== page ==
CHICAGO (WLS) --Donald Trump was in the Chicago area Wednesday to raise money and meet with the Polish American Congress Wednesday morning.
Trump's final appearance of the day was in the Milwaukee suburbs where he was met by hundreds of supporters in a crucial conservative voting district.
Waukesha County is known for its conservatism and high voter turnout, and broke heavily for Ted Cruz over Trump in the primary.
The 40-minute speech was heavy on law and order. Trump repeated his now-familiar reference to Chicago's soaring murder rate, describing the city as "war torn" and saying current leaders have failed minority communities.
"I will fix it. Vote for me. I will fix it," Trump told the crowd.
Protesters followed the nominee and his motorcade from event to event, challenging Trump supporters along the way. The two sides often shouted at each other outside.
Trump began his day by meeting with invited members of the city's Polish-American community, who told ABC7 Eyewitness News he vowed, if elected, to push for Polish citizens to be allowed to visit the U.S. without a visa. It's a pet cause of the Polish-American community.
The Polish American Congress released a statement saying, in part, "Although unfamiliar with the issue of inclusion of Poland into the U.S. Visa Waiver Program, Trump expressed concern that Poland is not a member of the Program. Trump said, 'I promise that within weeks of my Administration being sworn into office, I will see to the approval of Poland in the Visa Waiver Program.'"
Trump also told the crowd, "I'll be the greatest president for jobs that God has ever created!"
Polish community leaders spoke out against Trump's visit and meeting Wednesday, blasting him for his disregard for NATO allies, his close association with Russian president Vladimir Putin and his mistreatment of undocumented Polish workers during the construction of Trump Tower in New York City.
"Donald Trump has no regard for the Polish community. When Donald Trump built his tower in New York, he ruthlessly exploited his undocumented Polish immigrant workforce and was sued for it in 1983. Donald Trump has already harmed the Polish community and if elected, would continue that tradition," said Breandan Magee, a local immigration activist.
"What I expect, the only thing I expect from him today, here, is an apology for his anti-immigrant rhetoric and explanations on what he means why dismantling NATO and his bizarre affinity for Vladimir Putin," Conrad Nowak, the former chairman of Polish American Association, said.
Trump then traveled to southwest suburban Bolingbrook for a private fundraising luncheon, with tickets that started at $1,000 and went as high as $250,000 for VIP tickets.
Roughly 100 people were awaiting Trump's arrival at the Bolingbrook Golf Club, and demonstrators had harsh words for the town's longtime mayor for inviting Trump in the first place.
"We are probably the most diverse community in the state of Illinois and it's a slap in the face for him to invite someone here who spent so much time dividing our country," said resident Charlotte Droogan.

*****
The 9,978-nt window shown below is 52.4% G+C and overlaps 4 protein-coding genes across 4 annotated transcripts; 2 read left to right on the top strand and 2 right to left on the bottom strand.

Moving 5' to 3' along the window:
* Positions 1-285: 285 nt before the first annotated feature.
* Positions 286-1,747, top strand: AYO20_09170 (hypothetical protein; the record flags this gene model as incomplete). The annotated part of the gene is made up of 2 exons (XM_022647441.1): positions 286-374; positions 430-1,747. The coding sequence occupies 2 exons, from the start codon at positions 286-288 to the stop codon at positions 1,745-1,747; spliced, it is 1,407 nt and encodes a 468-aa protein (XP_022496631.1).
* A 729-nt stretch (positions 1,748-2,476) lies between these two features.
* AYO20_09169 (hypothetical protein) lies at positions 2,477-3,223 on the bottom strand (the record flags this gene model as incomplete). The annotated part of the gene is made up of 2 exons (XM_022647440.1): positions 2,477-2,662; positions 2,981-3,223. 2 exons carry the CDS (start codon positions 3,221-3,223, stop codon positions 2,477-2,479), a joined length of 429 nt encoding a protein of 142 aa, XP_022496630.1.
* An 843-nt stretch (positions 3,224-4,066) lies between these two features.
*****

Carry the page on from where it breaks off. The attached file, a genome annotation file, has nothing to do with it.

"I thoroughly oppose his policies, his ideas, his behavior, I would really like to see the country vote for a different president," Sue Robles said.
"I am a patriot, I'm a tax paying, middle class, independent woman and mother and I feel insulted by Mr. Trump's parasitic behavior on people like me," Susan Parsons said.
"I told a couple of people, hey, they said, 'I've been supporting you for 30 years.' I said, 'Well, if that's going to change that, I'm sorry.' But I, too, am entitled to an opinion," said Mayor Roger Claar.
After the fundraiser, Trump attended an event at the Mid America Center in Council Bluffs, Iowa.. Trump's daughter Ivanka is also in Illinois today, attending a series of fundraisers downstate and in Chicago. Former Bears coach Mike Ditka and Cubs co-owner Todd Rickets among those expected to attend tonight's Chicago event.
Someone wrote obscenities along with Trump's name early Wednesday morning on the front door of the building where his first event took place, near North Cicero and West Peterson avenues in Chicago's Sauganash neighborhood. The graffiti was washed off before 7 a.m. The Secret Service and Chicago police secured the building.
This comes as Trump's campaign raised a reported $90 million last month. That was a $10 million increase from what he raised in July, but trails Hillary Clinton, who raised $143 million in August.
Hillary Clinton will be in Chicago Thursday for a fundraising event geared toward lawyers. She appeared with Sen. Bernie Sanders at an event in New Hampshire to help push a plan for free college tuition. Clinton said her plan would pay for schooling for children whose parents make less than $125,000 a year.
Clinton also received two conservative endorsements, one from former Virginia Republican Senator John Warner, and the other from the editorial board of the Arizona Republic who endorsed a Democrat for the first time in their 126-year history.
Both candidates are expected to talk about violence in Chicago and the climbing murder rates. Trump has talked about wanting to implement stop-and-frisk policies in Chicago, which was ruled by a federal judge to be unconstitutional in New York.